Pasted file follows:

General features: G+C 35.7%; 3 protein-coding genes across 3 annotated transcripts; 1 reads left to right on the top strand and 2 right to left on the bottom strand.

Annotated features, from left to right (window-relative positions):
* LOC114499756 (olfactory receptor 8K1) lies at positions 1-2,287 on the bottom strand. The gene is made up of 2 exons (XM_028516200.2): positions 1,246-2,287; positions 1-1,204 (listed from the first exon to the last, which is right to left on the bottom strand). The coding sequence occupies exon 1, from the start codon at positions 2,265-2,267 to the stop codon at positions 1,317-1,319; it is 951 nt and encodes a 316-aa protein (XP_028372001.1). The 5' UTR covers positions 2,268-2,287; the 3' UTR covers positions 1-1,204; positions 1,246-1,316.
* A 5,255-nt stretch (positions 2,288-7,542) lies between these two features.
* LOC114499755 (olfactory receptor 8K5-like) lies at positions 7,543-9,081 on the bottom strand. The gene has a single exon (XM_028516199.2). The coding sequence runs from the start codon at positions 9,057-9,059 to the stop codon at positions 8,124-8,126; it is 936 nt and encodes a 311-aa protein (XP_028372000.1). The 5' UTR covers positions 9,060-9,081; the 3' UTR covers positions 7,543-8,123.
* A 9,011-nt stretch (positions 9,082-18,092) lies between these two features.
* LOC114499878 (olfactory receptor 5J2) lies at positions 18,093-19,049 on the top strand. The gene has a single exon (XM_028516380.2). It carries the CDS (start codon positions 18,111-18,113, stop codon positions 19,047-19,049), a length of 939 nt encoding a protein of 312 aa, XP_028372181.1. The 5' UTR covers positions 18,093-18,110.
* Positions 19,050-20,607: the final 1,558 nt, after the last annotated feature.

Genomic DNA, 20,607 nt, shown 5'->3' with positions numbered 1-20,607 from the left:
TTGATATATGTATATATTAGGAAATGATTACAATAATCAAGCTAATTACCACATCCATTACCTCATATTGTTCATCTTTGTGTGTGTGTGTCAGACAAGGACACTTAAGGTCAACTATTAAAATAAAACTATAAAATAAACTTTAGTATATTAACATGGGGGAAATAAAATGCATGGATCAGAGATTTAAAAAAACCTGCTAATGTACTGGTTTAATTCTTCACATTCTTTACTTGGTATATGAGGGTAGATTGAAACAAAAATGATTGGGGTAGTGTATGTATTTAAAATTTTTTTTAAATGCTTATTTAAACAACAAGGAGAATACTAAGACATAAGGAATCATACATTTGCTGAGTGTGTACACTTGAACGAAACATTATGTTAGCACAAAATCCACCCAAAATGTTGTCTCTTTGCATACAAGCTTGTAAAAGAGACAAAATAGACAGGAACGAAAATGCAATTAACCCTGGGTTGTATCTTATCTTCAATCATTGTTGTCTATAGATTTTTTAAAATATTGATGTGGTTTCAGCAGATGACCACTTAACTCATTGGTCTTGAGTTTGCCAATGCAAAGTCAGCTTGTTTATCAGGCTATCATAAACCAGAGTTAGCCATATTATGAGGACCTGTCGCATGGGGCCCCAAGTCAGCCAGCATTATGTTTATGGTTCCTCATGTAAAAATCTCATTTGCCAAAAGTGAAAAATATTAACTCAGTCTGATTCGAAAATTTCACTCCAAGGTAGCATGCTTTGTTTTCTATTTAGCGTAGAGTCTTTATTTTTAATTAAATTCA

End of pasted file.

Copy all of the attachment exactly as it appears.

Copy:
General features: G+C 35.7%; 3 protein-coding genes across 3 annotated transcripts; 1 reads left to right on the top strand and 2 right to left on the bottom strand.

Annotated features, from left to right (window-relative positions):
* LOC114499756 (olfactory receptor 8K1) lies at positions 1-2,287 on the bottom strand. The gene is made up of 2 exons (XM_028516200.2): positions 1,246-2,287; positions 1-1,204 (listed from the first exon to the last, which is right to left on the bottom strand). The coding sequence occupies exon 1, from the start codon at positions 2,265-2,267 to the stop codon at positions 1,317-1,319; it is 951 nt and encodes a 316-aa protein (XP_028372001.1). The 5' UTR covers positions 2,268-2,287; the 3' UTR covers positions 1-1,204; positions 1,246-1,316.
* A 5,255-nt stretch (positions 2,288-7,542) lies between these two features.
* LOC114499755 (olfactory receptor 8K5-like) lies at positions 7,543-9,081 on the bottom strand. The gene has a single exon (XM_028516199.2). The coding sequence runs from the start codon at positions 9,057-9,059 to the stop codon at positions 8,124-8,126; it is 936 nt and encodes a 311-aa protein (XP_028372000.1). The 5' UTR covers positions 9,060-9,081; the 3' UTR covers positions 7,543-8,123.
* A 9,011-nt stretch (positions 9,082-18,092) lies between these two features.
* LOC114499878 (olfactory receptor 5J2) lies at positions 18,093-19,049 on the top strand. The gene has a single exon (XM_028516380.2). It carries the CDS (start codon positions 18,111-18,113, stop codon positions 19,047-19,049), a length of 939 nt encoding a protein of 312 aa, XP_028372181.1. The 5' UTR covers positions 18,093-18,110.
* Positions 19,050-20,607: the final 1,558 nt, after the last annotated feature.

Genomic DNA, 20,607 nt, shown 5'->3' with positions numbered 1-20,607 from the left:
TTGATATATGTATATATTAGGAAATGATTACAATAATCAAGCTAATTACCACATCCATTACCTCATATTGTTCATCTTTGTGTGTGTGTGTCAGACAAGGACACTTAAGGTCAACTATTAAAATAAAACTATAAAATAAACTTTAGTATATTAACATGGGGGAAATAAAATGCATGGATCAGAGATTTAAAAAAACCTGCTAATGTACTGGTTTAATTCTTCACATTCTTTACTTGGTATATGAGGGTAGATTGAAACAAAAATGATTGGGGTAGTGTATGTATTTAAAATTTTTTTTAAATGCTTATTTAAACAACAAGGAGAATACTAAGACATAAGGAATCATACATTTGCTGAGTGTGTACACTTGAACGAAACATTATGTTAGCACAAAATCCACCCAAAATGTTGTCTCTTTGCATACAAGCTTGTAAAAGAGACAAAATAGACAGGAACGAAAATGCAATTAACCCTGGGTTGTATCTTATCTTCAATCATTGTTGTCTATAGATTTTTTAAAATATTGATGTGGTTTCAGCAGATGACCACTTAACTCATTGGTCTTGAGTTTGCCAATGCAAAGTCAGCTTGTTTATCAGGCTATCATAAACCAGAGTTAGCCATATTATGAGGACCTGTCGCATGGGGCCCCAAGTCAGCCAGCATTATGTTTATGGTTCCTCATGTAAAAATCTCATTTGCCAAAAGTGAAAAATATTAACTCAGTCTGATTCGAAAATTTCACTCCAAGGTAGCATGCTTTGTTTTCTATTTAGCGTAGAGTCTTTATTTTTAATTAAATTCA